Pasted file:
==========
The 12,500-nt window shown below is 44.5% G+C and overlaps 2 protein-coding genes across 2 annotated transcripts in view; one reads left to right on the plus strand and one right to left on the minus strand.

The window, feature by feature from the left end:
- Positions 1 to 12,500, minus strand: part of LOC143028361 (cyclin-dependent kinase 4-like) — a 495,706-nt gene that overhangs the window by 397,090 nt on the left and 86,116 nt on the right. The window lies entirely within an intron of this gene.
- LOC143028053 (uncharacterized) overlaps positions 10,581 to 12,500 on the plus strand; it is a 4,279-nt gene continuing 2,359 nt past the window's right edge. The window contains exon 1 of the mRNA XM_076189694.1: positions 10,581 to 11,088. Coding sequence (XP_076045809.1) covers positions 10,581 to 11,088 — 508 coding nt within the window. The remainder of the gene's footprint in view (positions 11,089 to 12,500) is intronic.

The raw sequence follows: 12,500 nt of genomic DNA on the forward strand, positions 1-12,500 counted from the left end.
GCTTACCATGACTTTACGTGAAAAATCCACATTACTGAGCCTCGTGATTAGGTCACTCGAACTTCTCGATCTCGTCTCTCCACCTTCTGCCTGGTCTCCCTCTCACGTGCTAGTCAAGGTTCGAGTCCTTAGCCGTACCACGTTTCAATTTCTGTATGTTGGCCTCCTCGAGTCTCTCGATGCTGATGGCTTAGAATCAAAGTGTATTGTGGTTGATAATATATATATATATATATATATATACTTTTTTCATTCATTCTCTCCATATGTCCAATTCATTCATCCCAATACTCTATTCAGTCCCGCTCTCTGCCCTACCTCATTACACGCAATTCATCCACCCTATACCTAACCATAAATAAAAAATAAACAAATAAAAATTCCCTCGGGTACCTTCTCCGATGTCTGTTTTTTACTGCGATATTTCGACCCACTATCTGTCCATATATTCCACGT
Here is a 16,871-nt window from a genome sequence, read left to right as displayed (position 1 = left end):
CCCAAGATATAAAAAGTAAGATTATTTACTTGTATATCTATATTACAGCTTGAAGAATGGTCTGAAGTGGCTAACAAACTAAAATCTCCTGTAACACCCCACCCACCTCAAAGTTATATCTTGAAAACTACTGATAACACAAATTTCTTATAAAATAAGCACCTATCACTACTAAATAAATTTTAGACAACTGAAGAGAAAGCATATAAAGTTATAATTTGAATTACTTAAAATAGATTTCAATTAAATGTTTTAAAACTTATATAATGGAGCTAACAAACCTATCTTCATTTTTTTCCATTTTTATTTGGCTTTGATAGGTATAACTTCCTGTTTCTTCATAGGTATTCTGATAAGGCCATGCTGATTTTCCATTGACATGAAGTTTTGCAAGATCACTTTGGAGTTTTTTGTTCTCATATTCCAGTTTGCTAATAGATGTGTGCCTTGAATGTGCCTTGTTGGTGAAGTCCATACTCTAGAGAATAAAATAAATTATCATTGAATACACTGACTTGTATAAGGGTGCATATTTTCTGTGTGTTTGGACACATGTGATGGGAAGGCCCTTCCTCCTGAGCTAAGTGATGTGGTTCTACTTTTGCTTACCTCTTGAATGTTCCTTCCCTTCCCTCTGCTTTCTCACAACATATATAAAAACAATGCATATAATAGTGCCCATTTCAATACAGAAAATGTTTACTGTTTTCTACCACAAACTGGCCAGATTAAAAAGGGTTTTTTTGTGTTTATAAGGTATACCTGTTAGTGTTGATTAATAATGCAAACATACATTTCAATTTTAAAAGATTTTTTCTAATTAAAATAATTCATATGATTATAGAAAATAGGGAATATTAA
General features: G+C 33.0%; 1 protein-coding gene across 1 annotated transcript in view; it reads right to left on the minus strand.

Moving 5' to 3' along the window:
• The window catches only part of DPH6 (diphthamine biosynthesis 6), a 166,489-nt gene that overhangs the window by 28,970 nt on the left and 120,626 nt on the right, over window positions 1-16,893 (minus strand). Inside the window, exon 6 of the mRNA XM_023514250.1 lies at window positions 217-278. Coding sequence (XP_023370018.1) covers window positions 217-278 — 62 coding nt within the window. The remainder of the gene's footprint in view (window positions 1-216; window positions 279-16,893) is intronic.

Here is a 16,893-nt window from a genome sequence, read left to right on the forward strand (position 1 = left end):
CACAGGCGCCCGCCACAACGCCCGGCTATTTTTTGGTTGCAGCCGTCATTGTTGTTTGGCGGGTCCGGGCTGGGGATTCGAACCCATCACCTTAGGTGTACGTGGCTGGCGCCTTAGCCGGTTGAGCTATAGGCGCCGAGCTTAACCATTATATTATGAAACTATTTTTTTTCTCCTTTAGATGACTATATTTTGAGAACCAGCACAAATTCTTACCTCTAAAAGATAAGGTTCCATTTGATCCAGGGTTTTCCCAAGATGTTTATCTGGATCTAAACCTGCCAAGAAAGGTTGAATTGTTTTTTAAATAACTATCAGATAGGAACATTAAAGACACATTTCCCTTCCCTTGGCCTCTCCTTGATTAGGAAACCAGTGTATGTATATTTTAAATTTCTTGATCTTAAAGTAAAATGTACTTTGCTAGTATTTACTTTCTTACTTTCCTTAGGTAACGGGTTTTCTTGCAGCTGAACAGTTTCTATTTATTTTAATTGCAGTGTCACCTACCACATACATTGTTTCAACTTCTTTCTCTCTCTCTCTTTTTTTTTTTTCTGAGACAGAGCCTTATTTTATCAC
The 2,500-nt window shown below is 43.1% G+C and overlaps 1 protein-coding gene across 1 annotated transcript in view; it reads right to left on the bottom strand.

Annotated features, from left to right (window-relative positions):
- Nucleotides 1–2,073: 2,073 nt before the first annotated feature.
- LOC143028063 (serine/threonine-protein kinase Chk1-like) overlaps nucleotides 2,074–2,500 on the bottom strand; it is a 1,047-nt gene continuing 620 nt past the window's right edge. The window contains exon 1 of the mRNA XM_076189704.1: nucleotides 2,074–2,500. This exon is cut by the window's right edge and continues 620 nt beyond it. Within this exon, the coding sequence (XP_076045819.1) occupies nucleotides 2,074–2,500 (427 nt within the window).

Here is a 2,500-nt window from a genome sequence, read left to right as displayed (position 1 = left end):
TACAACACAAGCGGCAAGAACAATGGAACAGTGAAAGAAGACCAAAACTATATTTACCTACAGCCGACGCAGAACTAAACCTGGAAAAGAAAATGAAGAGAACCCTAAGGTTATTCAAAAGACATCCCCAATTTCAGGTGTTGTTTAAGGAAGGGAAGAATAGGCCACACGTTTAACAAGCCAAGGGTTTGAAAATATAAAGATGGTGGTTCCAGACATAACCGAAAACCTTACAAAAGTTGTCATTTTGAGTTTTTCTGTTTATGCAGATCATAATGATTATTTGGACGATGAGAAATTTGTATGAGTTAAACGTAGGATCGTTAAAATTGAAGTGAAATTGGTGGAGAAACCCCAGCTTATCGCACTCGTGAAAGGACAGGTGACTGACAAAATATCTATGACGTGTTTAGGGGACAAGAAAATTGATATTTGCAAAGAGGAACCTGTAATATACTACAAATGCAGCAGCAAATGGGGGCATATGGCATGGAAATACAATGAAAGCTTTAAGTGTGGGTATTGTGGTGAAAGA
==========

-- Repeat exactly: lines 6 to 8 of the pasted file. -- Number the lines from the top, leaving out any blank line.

GCTTACCATGACTTTACGTGAAAAATCCACATTACTGAGCCTCGTGATTAGGTCACTCGAACTTCTCGATCTCGTCTCTCCACCTTCTGCCTGGTCTCCCTCTCACGTGCTAGTCAAGGTTCGAGTCCTTAGCCGTACCACGTTTCAATTTCTGTATGTTGGCCTCCTCGAGTCTCTCGATGCTGATGGCTTAGAATCAAAGTGTATTGTGGTTGATAATATATATATATATATATATATATACTTTTTTCATTCATTCTCTCCATATGTCCAATTCATTCATCCCAATACTCTATTCAGTCCCGCTCTCTGCCCTACCTCATTACACGCAATTCATCCACCCTATACCTAACCATAAATAAAAAATAAACAAATAAAAATTCCCTCGGGTACCTTCTCCGATGTCTGTTTTTTACTGCGATATTTCGACCCACTATCTGTCCATATATTCCACGT
Here is a 16,871-nt window from a genome sequence, read left to right as displayed (position 1 = left end):
CCCAAGATATAAAAAGTAAGATTATTTACTTGTATATCTATATTACAGCTTGAAGAATGGTCTGAAGTGGCTAACAAACTAAAATCTCCTGTAACACCCCACCCACCTCAAAGTTATATCTTGAAAACTACTGATAACACAAATTTCTTATAAAATAAGCACCTATCACTACTAAATAAATTTTAGACAACTGAAGAGAAAGCATATAAAGTTATAATTTGAATTACTTAAAATAGATTTCAATTAAATGTTTTAAAACTTATATAATGGAGCTAACAAACCTATCTTCATTTTTTTCCATTTTTATTTGGCTTTGATAGGTATAACTTCCTGTTTCTTCATAGGTATTCTGATAAGGCCATGCTGATTTTCCATTGACATGAAGTTTTGCAAGATCACTTTGGAGTTTTTTGTTCTCATATTCCAGTTTGCTAATAGATGTGTGCCTTGAATGTGCCTTGTTGGTGAAGTCCATACTCTAGAGAATAAAATAAATTATCATTGAATACACTGACTTGTATAAGGGTGCATATTTTCTGTGTGTTTGGACACATGTGATGGGAAGGCCCTTCCTCCTGAGCTAAGTGATGTGGTTCTACTTTTGCTTACCTCTTGAATGTTCCTTCCCTTCCCTCTGCTTTCTCACAACATATATAAAAACAATGCATATAATAGTGCCCATTTCAATACAGAAAATGTTTACTGTTTTCTACCACAAACTGGCCAGATTAAAAAGGGTTTTTTTGTGTTTATAAGGTATACCTGTTAGTGTTGATTAATAATGCAAACATACATTTCAATTTTAAAAGATTTTTTCTAATTAAAATAATTCATATGATTATAGAAAATAGGGAATATTAA